Canada's popularity as an export market owes to the lack of a language barrier for trade dealings and, for Connecticut businesses, its proximity; a large geographic portion of the Canadian market is accessible within several hours' drive. For those companies who are new to exporting and the intricacies of such transactions, it is often recommended to first explore the Canadian market before investigating more challenging markets around the world. Connecticut's exports to Canada increased 14.1% in 2005 to $1.68 billion, up from $1.47 billion in 2004. In 2005, 17.0% of Connecticut's exports were destined for Canada. U.S. exports to Canada increased 11.8%, up from $189.10 billion in 2004 to $211.42 billion in 2005. Canada claimed close to one quarter, 23.0%, of all U.S. exports in 2005. These figures are similar for the New England states as well. Twenty percent of all New England exports went to Canada in 2005. Among the six New England states, trade with Canada was up 11.9% in 2005 to $8.61 billion. Canada is a steadfast trading partner.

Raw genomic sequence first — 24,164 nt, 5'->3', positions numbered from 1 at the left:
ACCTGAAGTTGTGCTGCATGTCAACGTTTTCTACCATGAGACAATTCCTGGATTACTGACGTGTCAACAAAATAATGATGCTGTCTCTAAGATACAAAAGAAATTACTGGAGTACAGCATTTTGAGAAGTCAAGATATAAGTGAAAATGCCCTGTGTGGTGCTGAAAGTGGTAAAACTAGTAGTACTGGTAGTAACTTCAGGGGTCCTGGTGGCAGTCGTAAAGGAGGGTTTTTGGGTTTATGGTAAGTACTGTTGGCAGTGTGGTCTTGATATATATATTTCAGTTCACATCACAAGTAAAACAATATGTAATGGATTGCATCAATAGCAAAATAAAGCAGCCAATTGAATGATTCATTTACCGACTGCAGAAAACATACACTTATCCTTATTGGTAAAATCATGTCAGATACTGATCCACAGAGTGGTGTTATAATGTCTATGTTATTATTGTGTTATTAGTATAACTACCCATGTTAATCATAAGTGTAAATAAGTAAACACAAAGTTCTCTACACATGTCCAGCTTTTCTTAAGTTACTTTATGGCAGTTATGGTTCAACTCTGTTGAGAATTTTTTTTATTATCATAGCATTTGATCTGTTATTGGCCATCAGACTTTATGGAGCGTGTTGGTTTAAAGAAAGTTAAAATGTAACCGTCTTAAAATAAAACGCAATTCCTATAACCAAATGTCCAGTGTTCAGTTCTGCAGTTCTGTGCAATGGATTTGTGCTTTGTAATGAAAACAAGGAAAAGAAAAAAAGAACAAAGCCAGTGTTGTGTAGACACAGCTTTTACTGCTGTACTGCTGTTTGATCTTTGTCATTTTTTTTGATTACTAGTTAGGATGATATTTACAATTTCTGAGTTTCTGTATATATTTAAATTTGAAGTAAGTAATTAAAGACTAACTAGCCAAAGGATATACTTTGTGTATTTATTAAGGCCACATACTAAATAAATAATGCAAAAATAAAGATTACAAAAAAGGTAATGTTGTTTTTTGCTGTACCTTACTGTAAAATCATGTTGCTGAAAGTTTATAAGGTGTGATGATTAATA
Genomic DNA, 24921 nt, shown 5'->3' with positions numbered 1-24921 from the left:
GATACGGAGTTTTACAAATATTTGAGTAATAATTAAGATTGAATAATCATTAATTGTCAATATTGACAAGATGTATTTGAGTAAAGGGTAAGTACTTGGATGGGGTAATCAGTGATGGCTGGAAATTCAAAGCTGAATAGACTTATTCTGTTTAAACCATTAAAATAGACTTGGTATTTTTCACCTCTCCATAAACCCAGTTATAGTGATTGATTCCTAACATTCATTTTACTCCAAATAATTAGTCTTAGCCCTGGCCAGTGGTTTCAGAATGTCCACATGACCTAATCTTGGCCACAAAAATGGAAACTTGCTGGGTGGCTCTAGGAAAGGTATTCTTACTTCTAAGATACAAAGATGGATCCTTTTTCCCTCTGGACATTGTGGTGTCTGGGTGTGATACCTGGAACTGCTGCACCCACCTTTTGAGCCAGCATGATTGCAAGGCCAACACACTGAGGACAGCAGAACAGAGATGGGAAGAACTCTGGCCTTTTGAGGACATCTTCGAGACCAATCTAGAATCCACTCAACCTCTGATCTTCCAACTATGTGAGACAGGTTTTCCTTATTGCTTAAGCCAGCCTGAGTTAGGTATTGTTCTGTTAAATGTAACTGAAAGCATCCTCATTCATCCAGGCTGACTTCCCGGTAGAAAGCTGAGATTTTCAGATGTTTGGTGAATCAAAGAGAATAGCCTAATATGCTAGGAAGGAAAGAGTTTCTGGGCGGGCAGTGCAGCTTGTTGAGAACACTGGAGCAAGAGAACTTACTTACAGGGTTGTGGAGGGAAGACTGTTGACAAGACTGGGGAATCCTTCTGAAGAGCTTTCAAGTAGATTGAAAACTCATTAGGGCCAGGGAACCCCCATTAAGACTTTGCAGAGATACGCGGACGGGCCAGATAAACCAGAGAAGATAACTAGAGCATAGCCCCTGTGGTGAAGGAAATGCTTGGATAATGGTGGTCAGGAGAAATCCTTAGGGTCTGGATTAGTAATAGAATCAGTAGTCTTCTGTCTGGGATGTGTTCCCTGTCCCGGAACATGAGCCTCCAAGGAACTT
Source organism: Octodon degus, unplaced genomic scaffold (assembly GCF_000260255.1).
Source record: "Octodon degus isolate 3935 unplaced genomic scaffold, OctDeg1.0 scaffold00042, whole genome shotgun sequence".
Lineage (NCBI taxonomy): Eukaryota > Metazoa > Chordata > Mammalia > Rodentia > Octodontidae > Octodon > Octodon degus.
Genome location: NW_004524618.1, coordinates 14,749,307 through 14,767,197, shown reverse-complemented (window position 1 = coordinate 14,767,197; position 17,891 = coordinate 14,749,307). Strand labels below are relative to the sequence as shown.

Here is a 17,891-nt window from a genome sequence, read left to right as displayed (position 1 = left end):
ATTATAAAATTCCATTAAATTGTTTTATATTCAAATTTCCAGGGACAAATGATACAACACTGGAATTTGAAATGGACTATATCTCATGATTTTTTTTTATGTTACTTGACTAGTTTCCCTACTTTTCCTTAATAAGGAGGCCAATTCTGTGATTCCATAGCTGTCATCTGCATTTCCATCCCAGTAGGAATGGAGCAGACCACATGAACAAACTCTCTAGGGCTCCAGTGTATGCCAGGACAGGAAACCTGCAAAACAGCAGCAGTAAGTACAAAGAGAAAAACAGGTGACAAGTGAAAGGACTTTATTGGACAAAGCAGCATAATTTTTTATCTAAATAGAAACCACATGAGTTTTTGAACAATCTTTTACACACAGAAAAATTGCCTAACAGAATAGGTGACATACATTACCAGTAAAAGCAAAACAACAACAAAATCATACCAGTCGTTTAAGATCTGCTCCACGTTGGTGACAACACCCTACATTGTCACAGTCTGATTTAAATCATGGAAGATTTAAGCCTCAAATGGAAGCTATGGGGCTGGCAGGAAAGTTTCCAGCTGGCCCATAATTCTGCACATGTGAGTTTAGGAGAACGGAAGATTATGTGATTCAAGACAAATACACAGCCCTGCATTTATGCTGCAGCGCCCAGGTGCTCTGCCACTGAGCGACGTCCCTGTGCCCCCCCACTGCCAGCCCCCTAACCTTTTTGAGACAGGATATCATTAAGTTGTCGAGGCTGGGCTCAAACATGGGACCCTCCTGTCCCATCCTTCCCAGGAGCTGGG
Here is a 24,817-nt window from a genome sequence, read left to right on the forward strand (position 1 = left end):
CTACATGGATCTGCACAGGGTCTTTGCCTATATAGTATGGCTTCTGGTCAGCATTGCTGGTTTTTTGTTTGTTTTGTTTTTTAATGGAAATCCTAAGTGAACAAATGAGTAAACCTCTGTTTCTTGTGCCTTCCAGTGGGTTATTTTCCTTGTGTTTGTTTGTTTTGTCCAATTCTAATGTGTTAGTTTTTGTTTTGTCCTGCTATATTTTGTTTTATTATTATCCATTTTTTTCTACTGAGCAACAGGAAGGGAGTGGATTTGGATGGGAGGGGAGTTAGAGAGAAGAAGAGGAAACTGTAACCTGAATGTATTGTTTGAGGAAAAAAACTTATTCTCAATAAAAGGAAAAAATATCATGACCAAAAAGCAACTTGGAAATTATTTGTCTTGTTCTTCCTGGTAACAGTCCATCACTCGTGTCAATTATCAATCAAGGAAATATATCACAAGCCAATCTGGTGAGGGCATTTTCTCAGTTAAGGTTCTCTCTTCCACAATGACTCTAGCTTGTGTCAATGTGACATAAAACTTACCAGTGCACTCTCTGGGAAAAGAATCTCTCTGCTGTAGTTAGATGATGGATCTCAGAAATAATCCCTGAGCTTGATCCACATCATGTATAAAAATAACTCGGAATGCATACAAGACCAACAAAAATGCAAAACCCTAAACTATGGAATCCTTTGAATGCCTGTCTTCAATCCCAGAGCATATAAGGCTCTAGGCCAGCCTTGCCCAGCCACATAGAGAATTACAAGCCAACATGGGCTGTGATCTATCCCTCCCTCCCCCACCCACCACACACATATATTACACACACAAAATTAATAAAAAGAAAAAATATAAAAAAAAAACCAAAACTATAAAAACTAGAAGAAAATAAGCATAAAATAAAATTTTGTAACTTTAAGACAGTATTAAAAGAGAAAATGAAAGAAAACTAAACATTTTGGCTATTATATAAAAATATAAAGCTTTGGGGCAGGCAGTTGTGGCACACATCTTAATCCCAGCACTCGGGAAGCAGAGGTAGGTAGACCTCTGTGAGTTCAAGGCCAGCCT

Potential Future Export Partners For Connecticut
Free trade agreements, both newly enacted and proposed, with the Central American Free Trade Agreement member countries (Costa Rica, El Salvador, Guatemala, Honduras, Nicaragua and the Dominican Republic) and others such as Thailand, South Korea and the United Arab Emirates are worth watching. The impact of such agreements and their effects on duties and tariffs could boost future export figures. Other potential markets to watch include Belgium, Brazil, China, Malaysia and the Netherlands.
Composition of Connecticut's Exports
Connecticut's top exports mirror the State's historic strengths. As with Connecticut's top export partners, there is a demonstrated consistency among the State's top export industries. In 2005, the State's top five export sectors were transportation equipment, machinery, computers and electronic products, chemicals and miscellaneous manufactured commodities. Electrical equipment, fabricated metal products and paper also ranked high among the State's export industries.